You’ve heard the saying “an image tells a thousand words” right? What this means when it comes to your business is that images are the most important item in your story, brochure, website, and any marketing material you produce because in an instant an image can tell a whole story and create a particular feeling. In that instant, your potential client makes a decision as to whether or not they like you. That then flows onto their decision to purchase off you or not.
Having professional images can make or break a marketing campaign but not everyone has the budget for hiring a professional photographer, especially when just starting out so here are some tips to help you to hopefully get some great images and get you started on your own.
Remove the distractions from the background
We see this in both videos and photographs where the person is so focused on the product they are photographing they don’t see the mess behind the product. The kids toys, the piles of messy newspapers or if its outside, the chooks, tractors or even literally the rubbish bins. Remove anything that is going to distract from the item you are photographing. Check the background before you take the shot because afterward it’s a lot harder (and more expensive) to have someone remove items that really shouldn’t have been there in the first place from that hero image you want as your header for your website.
Location, Location, Location
If you are photographing physical products then a roll of white paper clipped up to a clothes horse can do wonders. It creates a nice sweeping background without any creases which is perfect. If you cant get paper then as a last resort, a white sheet but paper is best.
If you have larger products then take them somewhere like a grassy lawn or sandy beach or a car park if that’s all you have available. What we are looking for is a plain background that doesn’t distract from the item you are photographing. Having a product on a white background also means you can use it anywhere on your website and can easily have the background cut out (there’s software that does this for you) if you want to put it on a different coloured background too.
Time of day
If you are shooting outside it’s best to photograph during what some professional photographers call the “golden hour” which is the first hour of light in the morning and the last hour of light in the afternoon. Taking your photos at this time will produce a pleasing soft light in comparison to the harsh light during the day. Plus it will minimise the dark shadows, instead creating long soft shadows that tend to accentuate the product rather than distract from its natural shape.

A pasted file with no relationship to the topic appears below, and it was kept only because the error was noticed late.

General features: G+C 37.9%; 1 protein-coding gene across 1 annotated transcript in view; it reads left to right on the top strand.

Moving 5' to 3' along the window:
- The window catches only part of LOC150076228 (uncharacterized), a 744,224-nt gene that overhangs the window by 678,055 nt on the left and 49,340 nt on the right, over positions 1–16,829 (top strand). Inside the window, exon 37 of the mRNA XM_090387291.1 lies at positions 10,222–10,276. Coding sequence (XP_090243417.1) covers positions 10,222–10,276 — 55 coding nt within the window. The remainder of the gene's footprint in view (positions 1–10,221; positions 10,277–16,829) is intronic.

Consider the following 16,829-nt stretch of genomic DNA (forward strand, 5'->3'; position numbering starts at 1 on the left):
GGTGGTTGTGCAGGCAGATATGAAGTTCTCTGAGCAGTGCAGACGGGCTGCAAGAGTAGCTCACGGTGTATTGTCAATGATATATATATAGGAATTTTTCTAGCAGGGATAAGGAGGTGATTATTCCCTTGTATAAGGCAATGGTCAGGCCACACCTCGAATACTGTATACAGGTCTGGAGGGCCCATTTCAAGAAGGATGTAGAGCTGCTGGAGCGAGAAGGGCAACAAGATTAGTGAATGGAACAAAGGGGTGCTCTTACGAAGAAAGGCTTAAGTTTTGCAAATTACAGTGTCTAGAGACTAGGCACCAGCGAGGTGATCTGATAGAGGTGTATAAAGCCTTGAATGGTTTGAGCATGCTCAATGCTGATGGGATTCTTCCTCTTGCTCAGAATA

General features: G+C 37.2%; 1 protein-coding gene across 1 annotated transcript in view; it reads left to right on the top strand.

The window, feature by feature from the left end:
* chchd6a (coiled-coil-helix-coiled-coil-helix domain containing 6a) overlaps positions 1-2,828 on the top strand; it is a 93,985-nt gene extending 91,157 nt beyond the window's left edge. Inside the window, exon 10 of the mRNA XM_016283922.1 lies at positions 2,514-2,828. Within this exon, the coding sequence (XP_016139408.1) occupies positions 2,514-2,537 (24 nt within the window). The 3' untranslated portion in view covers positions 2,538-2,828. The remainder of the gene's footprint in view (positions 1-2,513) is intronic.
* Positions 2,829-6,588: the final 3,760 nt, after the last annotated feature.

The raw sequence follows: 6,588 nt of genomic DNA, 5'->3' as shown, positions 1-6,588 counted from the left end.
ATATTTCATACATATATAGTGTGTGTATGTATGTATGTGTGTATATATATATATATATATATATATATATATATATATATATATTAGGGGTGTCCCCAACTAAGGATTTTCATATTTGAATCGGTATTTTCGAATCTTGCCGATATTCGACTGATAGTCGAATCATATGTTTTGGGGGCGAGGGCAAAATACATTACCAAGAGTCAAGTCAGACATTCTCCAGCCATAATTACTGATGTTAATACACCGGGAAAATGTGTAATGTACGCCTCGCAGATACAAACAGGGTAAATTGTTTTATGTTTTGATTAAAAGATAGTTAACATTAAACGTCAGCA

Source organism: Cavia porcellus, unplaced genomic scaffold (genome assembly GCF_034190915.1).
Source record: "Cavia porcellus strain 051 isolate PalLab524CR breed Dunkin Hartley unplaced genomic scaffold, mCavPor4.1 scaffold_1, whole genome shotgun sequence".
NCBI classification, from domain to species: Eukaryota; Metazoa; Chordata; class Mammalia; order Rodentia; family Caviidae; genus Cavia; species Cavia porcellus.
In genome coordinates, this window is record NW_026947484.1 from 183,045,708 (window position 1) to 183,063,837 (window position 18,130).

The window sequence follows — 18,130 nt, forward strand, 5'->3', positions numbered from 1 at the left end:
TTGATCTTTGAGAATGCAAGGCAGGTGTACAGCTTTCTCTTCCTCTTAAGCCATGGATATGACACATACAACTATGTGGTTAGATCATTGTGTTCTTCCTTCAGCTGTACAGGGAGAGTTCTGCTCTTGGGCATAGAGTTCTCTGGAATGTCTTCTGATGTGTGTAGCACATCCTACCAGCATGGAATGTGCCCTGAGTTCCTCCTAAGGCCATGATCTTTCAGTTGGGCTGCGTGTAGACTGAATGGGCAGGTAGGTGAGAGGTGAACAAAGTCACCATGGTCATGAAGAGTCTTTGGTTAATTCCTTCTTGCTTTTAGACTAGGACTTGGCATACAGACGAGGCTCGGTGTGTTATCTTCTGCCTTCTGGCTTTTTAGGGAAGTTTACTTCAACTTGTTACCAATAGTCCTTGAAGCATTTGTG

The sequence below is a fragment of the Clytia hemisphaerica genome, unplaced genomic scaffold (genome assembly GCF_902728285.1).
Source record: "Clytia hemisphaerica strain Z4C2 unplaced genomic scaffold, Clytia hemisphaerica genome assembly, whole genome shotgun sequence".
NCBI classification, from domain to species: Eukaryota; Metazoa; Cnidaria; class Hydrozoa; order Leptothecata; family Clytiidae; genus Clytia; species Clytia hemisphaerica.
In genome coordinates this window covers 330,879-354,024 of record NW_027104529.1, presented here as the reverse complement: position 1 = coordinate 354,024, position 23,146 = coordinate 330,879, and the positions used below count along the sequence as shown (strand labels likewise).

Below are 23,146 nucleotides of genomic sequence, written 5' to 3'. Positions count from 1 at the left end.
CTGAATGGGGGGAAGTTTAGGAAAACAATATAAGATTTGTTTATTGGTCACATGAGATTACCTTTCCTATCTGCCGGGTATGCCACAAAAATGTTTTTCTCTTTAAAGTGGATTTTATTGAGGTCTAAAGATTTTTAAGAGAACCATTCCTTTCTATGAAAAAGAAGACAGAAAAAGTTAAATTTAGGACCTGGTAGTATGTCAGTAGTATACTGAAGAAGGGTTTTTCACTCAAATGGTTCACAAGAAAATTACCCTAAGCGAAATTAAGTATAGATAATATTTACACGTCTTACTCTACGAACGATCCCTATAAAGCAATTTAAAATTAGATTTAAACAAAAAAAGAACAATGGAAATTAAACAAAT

Change your point of view
Rather than just standing directly in front of your subject and taking your photos from there, move around a little. Grab a ladder and climb up a few steps and shoot from that angle or lay down on the ground and shoot upwards. This will create a completely different viewpoint and add an element of professionalism to your shots.
Get close and personal
One of the tricks that professional photographers do is to take photographs up close. This gives a creative edge to any product and makes it more interesting for the viewer. Another little trick is to tilt the camera to give a different angle. You can also set your camera at close up or macro (has a symbol of a flower-tulip usually) and this creates a focus on the item you are photographing directly in front of you and the rest (background) will appear out of focus – great for small products especially.
I always recommend using a tripod. There have been many times when, to the naked eye, the photo looked fantastic but when I put it on the computer screen ready to use, it was out of focus and this is usually because as the photographer pressed the button on the camera, it created a slight shake. Using a tripod or setting the camera on something stable will minimise camera shake and out of focus photos. Even better, set the camera up on a tripod and put the timer on. You can get tripods reasonably inexpensively these days and it will be worth the investment.
As mentioned above, until you see the image enlarged on a screen you wont really know how it turned out. So, wait until then before deleting any photos because you may lose what could have been the winning shot. Also, some photographs can be cropped in and this makes them go from ok to wow in an instant.
Save the originals
Always save the original large format images because these will be the ones that your designer will want. They should be at least 1 MB and this often can cause your computer to slow down if you have too many so we recommend storing them in the cloud with a product called Dropbox which allows you to have them available whenever you need them but without clogging up your computer hard drives.
We always recommend leaving the editing to the professionals. So if you are taking photos for a magazine or a website or to send to your graphic designer for a product brochure then send them raw (as is) and let them make the creative editing changes to them. But if you want to have a play around with editing your photos to put up on Facebook or send to family and friends then there are some really great editing tools available for you such as www.picmonkey.com or www.ipiccy.com or even www.pixlr.com.
Well, I hope this has been helpful and we look forward to seeing all your great photos on your website and social media feeds.